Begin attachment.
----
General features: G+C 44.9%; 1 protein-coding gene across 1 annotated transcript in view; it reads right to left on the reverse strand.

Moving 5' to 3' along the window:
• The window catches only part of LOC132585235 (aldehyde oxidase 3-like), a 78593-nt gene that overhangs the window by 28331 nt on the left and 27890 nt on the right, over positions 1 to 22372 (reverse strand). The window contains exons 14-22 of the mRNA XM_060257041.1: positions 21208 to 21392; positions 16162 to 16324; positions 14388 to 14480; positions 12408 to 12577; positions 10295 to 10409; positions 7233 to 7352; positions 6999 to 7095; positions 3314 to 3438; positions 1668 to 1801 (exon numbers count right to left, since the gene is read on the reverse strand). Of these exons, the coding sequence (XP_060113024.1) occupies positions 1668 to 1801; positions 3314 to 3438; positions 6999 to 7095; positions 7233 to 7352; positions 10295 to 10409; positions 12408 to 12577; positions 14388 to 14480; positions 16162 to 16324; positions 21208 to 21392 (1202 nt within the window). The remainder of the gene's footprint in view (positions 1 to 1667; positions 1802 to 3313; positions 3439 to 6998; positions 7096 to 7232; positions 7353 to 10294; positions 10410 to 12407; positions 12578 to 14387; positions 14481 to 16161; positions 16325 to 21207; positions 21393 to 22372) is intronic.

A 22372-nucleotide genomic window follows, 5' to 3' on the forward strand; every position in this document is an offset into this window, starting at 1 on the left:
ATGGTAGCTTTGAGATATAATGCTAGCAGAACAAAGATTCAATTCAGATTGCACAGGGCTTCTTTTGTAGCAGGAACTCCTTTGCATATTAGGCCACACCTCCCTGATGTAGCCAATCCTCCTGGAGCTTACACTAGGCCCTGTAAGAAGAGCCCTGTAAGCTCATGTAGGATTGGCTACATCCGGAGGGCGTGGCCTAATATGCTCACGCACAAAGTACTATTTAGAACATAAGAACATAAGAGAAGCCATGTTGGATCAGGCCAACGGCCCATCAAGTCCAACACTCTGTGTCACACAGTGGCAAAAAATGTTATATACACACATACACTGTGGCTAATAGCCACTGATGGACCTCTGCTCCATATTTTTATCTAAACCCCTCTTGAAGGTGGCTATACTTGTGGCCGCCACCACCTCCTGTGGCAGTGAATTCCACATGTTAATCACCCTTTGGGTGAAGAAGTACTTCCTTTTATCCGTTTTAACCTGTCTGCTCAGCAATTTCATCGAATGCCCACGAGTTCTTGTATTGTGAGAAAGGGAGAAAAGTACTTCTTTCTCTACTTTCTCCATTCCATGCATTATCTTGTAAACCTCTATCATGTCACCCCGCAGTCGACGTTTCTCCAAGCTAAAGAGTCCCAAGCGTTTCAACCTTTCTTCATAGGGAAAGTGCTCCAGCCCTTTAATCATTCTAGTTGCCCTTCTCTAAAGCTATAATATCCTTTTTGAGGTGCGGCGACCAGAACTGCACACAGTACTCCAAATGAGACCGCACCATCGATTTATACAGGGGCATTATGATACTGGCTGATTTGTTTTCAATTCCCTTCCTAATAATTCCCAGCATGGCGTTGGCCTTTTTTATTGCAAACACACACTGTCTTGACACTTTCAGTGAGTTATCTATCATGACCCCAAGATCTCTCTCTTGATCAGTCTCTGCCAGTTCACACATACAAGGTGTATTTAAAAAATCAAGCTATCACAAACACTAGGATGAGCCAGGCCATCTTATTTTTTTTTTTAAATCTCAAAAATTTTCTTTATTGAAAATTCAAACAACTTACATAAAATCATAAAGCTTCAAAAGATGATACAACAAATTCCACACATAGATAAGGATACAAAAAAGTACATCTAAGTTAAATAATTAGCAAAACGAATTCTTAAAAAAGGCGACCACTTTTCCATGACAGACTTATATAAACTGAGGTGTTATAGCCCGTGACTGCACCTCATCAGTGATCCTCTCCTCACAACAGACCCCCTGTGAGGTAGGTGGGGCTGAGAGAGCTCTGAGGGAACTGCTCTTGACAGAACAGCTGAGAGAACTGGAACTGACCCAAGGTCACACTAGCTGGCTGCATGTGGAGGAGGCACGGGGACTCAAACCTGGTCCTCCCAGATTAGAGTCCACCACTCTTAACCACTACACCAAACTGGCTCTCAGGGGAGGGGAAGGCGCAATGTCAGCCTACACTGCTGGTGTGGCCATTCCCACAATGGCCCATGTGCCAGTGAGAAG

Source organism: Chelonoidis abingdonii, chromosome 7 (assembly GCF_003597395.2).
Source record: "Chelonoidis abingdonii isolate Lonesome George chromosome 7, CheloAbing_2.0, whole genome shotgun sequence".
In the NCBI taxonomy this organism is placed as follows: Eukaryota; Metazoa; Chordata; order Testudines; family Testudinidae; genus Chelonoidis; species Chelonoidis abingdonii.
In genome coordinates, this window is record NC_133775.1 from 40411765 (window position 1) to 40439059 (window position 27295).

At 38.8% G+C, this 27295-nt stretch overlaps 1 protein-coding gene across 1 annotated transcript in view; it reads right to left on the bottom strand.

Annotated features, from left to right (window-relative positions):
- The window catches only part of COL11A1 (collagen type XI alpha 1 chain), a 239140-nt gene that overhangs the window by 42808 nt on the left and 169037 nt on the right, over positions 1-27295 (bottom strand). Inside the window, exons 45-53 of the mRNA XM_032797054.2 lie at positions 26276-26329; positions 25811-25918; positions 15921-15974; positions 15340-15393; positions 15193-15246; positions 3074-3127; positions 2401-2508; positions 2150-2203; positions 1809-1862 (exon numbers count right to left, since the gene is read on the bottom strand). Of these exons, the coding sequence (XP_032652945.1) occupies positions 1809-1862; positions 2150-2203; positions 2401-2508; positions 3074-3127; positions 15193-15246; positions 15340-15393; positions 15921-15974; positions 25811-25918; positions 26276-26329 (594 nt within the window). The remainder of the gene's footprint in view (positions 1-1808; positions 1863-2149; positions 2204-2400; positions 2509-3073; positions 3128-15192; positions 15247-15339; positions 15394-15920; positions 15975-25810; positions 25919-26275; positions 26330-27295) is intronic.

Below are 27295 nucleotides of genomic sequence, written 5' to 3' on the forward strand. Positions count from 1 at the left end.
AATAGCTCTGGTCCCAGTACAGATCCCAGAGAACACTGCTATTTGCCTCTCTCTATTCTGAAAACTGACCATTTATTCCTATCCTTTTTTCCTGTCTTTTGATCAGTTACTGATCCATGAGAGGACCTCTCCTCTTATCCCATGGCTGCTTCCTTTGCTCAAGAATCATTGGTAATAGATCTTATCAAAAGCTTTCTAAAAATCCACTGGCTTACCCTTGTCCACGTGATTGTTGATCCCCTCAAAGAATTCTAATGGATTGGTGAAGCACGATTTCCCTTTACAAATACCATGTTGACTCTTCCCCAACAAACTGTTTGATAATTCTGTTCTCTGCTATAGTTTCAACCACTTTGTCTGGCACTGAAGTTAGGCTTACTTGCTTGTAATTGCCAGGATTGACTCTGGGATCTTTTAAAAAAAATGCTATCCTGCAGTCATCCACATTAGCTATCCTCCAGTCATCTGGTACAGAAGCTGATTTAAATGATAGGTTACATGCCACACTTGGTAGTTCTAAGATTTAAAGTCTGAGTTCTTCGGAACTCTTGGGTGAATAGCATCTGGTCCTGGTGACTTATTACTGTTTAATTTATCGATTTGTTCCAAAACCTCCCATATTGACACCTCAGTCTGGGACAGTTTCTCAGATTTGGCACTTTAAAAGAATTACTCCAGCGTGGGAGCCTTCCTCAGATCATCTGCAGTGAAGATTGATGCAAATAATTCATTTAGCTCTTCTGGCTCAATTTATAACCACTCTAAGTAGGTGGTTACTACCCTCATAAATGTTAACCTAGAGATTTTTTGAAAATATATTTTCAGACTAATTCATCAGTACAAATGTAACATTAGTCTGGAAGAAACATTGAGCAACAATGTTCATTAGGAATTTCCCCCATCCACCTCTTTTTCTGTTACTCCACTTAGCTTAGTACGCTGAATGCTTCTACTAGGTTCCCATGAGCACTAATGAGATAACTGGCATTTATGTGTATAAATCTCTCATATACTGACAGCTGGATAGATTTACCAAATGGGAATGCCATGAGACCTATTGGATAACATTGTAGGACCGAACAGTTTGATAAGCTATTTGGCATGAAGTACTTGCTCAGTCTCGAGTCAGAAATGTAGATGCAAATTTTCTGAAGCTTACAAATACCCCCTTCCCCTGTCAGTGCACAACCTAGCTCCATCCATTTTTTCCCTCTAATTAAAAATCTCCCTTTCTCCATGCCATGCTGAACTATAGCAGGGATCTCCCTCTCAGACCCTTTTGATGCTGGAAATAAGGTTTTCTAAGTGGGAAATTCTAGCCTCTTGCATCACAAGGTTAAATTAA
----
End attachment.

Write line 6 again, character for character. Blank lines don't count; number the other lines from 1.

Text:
Source organism: Chelonoidis abingdonii, chromosome 7 (assembly GCF_003597395.2).